There's frequent bus service from Parikia to Naoussa in summer. Signs along Naoussa's harbor advertise caique service to nearby beaches. Daily excursion tours from Naoussa to Mykonos are usually offered in summer; inquire at any of the travel agencies in Parikia, or here at any local travel agency, such as Nissiotissa Tours (tel. 22840/51-480; fax 22840/51-189).

Hilltop Lefkes is the medieval capital of the island. Its whitewashed houses with red-tile roofs form a maze around the central square, with its little kafeneion (coffeehouse) with its unexpectedly grand neoclassical facade. The kafeneion; a barbershop; a shop selling crafts; and a plateia, paved with stone slabs accented with fresh whitewash -- this is surely the most perfect little plateia in the Cyclades, unless the plateia in Pyrgos on Tinos has a slight edge because of its fountain house. Like so many Cycladic hamlets, Lefkes was built in an inaccessible location and with an intentionally confusing pattern of streets to thwart pirates. Test your own powers of navigation by finding Ayia Triada (Holy Trinity) Church, whose carved marble towers are visible above the town. The Lefkes Village Hotel is one of the nicest places on the island to stay, although it's not easy to get a room there on summer weekends, when it is very popular with Greek families for wedding receptions.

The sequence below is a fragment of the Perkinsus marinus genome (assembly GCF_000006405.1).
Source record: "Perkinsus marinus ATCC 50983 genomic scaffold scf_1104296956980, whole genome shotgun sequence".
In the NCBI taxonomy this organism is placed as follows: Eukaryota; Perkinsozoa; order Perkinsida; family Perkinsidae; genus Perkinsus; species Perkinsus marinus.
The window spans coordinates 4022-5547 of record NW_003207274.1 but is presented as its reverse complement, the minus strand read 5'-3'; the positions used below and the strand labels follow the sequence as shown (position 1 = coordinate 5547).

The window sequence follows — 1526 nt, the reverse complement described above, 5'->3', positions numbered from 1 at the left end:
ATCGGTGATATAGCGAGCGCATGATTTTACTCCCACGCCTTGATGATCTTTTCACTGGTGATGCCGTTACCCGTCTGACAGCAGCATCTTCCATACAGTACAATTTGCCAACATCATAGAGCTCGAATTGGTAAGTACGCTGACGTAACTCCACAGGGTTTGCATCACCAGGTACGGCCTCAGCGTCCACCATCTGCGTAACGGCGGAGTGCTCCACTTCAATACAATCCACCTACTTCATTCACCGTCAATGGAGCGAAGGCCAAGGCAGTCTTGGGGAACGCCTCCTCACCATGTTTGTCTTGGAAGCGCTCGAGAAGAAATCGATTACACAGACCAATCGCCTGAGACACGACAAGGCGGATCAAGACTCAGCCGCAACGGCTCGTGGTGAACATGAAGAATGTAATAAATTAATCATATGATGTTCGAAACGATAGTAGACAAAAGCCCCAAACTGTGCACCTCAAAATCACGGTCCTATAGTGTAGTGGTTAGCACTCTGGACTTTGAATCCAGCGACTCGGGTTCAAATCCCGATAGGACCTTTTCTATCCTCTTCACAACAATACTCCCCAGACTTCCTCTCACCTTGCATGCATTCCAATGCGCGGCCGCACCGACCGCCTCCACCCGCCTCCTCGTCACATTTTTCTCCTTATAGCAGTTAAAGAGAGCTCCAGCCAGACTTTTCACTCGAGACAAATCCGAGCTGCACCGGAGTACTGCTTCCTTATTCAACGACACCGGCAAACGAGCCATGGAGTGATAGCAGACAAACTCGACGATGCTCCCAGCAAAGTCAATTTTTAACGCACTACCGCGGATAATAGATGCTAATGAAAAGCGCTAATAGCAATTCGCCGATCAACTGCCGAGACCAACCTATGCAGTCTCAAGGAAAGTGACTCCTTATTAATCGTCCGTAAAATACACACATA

The Cave of Andiparos

Not long ago people went to Andiparos, the islet about a nautical mile (1.9km) off Paros, for two reasons: to see the famous cave and to get away from all the crowds on Paros. The cave is still a good reason to come here, but Andiparos is now on the tourist map. Tom Cruise cruised by here, other stars followed in their yachts, Madonna dropped in by helicopter, and the wannabes began to come by ferry. There's been a lot of charmless building to accommodate visitors, and it's hard to think of a reason to linger after you see the cave. Parikia and Naoussa eclipse Andiparos for people-watching, window-shopping, and good food.

The cave (4€) is open in summer from 11am to 3pm; excursion caiques run hourly from 9am from Parikia and Pounda to Andiparos (3€ one-way). A shuttle barge, for vehicles as well as passengers, crosses the channel between Paros's southern port of Pounda and Andiparos continuously from 9am; the fare is 2€ or 10€ with a car; you can take along a bicycle for free. Buses (1.50€) run back and forth from the port to the cave. Something to consider: Greeks have a soft spot for caves, and the Andiparos cave is often as crowded as an Athens bus.

Tourists once entered the cave by rope, but today's concrete staircase offers more convenient -- if less adventurous -- access. The cave is about 90m (300 ft.) deep, but the farthest reaches are closed to visitors. Through the centuries, visitors have broken off parts of the massive stalactites as souvenirs and left graffiti to commemorate their visits, but the cool, mysterious cavern is still worth exploring. As usual, Lord Byron, who carved his name into a temple column at Sounion, left his signature here. The Marquis de Nointel celebrated Christmas mass here in 1673 with 500 attendants; a large stalagmite served as the altar and the service was concluded with fireworks and explosions at the stroke of midnight.

Note: This information was accurate when it was published, but can change without notice. Please be sure to confirm all rates and details directly with the companies in question before planning your trip.